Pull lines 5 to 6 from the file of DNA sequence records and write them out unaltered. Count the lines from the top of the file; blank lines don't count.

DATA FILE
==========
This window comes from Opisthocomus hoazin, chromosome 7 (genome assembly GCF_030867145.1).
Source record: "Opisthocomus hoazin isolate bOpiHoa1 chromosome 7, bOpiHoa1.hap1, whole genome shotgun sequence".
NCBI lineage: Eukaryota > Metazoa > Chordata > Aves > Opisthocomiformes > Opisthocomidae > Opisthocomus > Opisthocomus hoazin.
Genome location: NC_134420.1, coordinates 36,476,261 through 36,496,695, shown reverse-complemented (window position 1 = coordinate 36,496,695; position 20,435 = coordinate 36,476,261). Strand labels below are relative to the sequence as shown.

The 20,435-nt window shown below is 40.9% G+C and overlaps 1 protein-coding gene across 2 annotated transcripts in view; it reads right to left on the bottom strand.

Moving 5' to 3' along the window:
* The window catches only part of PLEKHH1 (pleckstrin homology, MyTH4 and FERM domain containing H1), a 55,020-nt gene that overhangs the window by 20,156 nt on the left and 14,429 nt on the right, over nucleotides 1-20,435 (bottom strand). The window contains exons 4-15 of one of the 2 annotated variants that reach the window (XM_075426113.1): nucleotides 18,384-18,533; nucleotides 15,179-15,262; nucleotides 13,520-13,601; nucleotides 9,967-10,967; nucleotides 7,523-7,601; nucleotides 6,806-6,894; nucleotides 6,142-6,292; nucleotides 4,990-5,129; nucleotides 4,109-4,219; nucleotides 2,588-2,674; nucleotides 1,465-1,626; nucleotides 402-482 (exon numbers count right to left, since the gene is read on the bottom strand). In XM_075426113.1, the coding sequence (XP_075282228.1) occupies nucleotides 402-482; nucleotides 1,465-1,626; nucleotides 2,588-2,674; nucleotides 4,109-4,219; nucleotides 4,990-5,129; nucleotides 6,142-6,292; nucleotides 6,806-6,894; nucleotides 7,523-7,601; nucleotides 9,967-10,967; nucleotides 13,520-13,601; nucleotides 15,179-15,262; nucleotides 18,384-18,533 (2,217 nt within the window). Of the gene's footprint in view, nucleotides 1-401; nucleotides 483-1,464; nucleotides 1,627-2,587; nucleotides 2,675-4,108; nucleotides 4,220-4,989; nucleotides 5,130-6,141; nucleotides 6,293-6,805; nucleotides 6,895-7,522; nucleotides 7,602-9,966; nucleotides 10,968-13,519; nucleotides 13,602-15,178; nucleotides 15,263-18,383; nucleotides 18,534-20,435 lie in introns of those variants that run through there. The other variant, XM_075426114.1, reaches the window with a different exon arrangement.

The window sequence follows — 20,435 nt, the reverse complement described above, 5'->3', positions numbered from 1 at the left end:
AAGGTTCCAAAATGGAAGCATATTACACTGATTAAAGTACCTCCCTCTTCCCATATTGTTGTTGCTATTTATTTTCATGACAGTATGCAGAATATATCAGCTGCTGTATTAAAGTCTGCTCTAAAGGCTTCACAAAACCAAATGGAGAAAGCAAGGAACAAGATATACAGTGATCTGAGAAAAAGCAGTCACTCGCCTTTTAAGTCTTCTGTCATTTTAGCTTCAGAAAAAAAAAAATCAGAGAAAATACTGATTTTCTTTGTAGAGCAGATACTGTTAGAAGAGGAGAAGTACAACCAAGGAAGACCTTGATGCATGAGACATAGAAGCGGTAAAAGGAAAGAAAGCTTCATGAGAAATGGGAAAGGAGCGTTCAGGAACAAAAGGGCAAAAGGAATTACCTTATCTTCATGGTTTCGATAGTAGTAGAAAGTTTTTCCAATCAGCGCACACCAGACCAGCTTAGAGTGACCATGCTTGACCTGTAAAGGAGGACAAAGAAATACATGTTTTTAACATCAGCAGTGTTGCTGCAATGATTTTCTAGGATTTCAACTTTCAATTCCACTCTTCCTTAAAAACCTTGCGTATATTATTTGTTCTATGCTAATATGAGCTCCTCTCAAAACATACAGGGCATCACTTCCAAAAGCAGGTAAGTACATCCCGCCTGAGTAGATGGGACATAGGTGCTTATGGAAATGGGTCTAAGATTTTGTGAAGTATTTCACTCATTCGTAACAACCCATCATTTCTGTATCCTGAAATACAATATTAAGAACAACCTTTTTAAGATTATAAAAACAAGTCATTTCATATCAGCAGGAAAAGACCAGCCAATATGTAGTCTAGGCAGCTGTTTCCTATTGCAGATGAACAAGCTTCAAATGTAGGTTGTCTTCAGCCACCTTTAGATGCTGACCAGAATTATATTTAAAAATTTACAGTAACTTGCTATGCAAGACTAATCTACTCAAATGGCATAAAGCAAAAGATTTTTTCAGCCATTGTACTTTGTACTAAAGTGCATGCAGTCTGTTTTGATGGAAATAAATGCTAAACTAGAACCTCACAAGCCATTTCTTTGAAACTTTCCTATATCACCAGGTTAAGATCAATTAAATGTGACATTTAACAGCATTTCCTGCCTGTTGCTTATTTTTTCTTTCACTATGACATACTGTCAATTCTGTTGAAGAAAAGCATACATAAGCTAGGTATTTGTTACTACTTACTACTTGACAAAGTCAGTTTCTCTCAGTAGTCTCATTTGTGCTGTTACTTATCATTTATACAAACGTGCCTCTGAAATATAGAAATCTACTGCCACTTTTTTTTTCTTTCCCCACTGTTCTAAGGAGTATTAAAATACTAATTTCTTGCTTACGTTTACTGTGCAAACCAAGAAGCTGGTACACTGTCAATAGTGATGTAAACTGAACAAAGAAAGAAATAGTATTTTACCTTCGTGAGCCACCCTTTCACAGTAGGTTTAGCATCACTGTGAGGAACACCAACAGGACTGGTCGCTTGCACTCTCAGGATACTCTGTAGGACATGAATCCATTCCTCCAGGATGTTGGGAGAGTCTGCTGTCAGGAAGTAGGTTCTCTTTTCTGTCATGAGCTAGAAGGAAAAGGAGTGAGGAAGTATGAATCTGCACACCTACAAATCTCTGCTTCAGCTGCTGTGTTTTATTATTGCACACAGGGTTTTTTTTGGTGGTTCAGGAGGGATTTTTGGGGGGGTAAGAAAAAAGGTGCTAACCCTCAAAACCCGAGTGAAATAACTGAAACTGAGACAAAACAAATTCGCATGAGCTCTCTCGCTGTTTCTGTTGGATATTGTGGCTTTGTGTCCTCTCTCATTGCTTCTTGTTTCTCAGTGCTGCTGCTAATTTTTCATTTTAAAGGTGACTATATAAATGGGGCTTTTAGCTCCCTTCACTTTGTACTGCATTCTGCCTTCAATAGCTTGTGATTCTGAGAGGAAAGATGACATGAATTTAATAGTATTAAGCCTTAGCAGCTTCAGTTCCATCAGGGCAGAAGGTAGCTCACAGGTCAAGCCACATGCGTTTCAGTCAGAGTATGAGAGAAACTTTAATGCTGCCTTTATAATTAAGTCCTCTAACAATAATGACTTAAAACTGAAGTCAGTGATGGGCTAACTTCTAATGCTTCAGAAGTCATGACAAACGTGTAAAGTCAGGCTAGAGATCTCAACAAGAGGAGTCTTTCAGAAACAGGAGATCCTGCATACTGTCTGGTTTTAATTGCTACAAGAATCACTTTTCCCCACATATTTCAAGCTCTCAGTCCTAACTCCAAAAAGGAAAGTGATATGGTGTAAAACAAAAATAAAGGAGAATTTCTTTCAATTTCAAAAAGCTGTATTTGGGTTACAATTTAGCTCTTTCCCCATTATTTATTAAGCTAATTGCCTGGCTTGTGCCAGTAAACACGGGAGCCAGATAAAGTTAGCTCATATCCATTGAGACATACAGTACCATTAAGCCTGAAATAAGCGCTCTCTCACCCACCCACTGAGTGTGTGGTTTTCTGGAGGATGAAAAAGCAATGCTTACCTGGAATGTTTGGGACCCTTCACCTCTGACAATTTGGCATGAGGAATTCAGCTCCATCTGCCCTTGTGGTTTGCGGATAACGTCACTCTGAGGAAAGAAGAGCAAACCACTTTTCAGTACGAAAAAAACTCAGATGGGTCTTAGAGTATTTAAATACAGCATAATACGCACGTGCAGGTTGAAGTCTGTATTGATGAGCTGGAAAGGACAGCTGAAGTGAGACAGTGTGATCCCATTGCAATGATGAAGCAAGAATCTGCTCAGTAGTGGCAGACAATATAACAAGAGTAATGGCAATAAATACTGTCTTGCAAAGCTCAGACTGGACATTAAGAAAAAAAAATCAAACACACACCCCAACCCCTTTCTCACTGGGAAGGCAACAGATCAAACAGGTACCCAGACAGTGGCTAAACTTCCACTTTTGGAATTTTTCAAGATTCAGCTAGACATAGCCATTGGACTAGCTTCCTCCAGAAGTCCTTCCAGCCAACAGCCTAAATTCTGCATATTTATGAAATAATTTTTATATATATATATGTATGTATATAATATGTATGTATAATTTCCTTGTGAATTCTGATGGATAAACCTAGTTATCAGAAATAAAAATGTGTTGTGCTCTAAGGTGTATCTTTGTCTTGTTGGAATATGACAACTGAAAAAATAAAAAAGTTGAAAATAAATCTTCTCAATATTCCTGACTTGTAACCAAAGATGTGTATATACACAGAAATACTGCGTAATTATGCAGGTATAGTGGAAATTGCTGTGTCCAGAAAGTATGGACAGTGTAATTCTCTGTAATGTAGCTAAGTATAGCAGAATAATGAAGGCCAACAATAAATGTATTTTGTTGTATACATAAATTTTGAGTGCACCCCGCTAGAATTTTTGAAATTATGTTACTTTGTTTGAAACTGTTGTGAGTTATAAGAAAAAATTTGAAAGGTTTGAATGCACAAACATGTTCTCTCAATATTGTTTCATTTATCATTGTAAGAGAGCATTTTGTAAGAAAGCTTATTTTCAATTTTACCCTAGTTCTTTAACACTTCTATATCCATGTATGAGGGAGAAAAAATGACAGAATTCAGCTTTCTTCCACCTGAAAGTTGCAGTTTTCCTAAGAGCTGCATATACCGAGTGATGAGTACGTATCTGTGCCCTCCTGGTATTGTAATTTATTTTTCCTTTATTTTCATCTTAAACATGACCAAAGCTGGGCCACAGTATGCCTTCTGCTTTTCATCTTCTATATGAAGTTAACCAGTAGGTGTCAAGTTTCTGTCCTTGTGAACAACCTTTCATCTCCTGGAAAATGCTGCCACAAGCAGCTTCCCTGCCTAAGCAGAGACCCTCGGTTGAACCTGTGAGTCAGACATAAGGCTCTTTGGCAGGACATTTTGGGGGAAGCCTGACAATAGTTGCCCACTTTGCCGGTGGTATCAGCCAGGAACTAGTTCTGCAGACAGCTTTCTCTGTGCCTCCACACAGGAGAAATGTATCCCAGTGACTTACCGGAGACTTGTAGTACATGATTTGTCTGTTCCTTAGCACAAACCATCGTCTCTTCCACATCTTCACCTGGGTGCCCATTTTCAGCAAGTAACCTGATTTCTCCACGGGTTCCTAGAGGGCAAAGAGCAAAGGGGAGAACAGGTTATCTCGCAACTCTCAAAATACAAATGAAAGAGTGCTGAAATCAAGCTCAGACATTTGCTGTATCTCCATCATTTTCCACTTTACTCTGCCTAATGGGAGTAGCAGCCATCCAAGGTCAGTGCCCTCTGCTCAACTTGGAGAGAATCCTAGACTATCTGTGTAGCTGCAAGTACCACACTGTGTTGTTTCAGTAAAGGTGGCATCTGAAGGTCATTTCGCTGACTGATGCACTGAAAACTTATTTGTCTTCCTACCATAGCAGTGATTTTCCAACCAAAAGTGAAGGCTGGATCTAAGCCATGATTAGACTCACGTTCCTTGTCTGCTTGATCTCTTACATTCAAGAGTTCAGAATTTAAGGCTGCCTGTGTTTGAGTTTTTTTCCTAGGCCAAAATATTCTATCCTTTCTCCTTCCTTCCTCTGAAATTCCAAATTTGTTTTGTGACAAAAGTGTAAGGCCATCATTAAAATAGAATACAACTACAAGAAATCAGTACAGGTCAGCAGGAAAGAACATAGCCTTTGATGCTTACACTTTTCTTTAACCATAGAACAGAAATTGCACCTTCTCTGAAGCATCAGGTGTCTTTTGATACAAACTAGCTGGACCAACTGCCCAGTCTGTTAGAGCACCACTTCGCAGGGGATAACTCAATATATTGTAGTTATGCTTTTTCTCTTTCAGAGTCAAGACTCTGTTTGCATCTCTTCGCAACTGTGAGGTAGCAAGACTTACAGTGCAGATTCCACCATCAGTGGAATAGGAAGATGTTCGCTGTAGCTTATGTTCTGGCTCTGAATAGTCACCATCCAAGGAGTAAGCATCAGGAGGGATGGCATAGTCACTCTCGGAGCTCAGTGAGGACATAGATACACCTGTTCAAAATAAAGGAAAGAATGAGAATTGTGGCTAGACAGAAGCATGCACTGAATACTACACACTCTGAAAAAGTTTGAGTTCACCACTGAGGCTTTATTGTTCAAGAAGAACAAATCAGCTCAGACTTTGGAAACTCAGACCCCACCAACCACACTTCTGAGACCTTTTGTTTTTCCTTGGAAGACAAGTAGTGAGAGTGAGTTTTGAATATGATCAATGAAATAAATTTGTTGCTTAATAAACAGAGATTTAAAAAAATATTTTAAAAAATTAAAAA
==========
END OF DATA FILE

The 20,435-nt window shown below is 40.9% G+C and overlaps 1 protein-coding gene across 2 annotated transcripts in view; it reads right to left on the bottom strand.

Moving 5' to 3' along the window: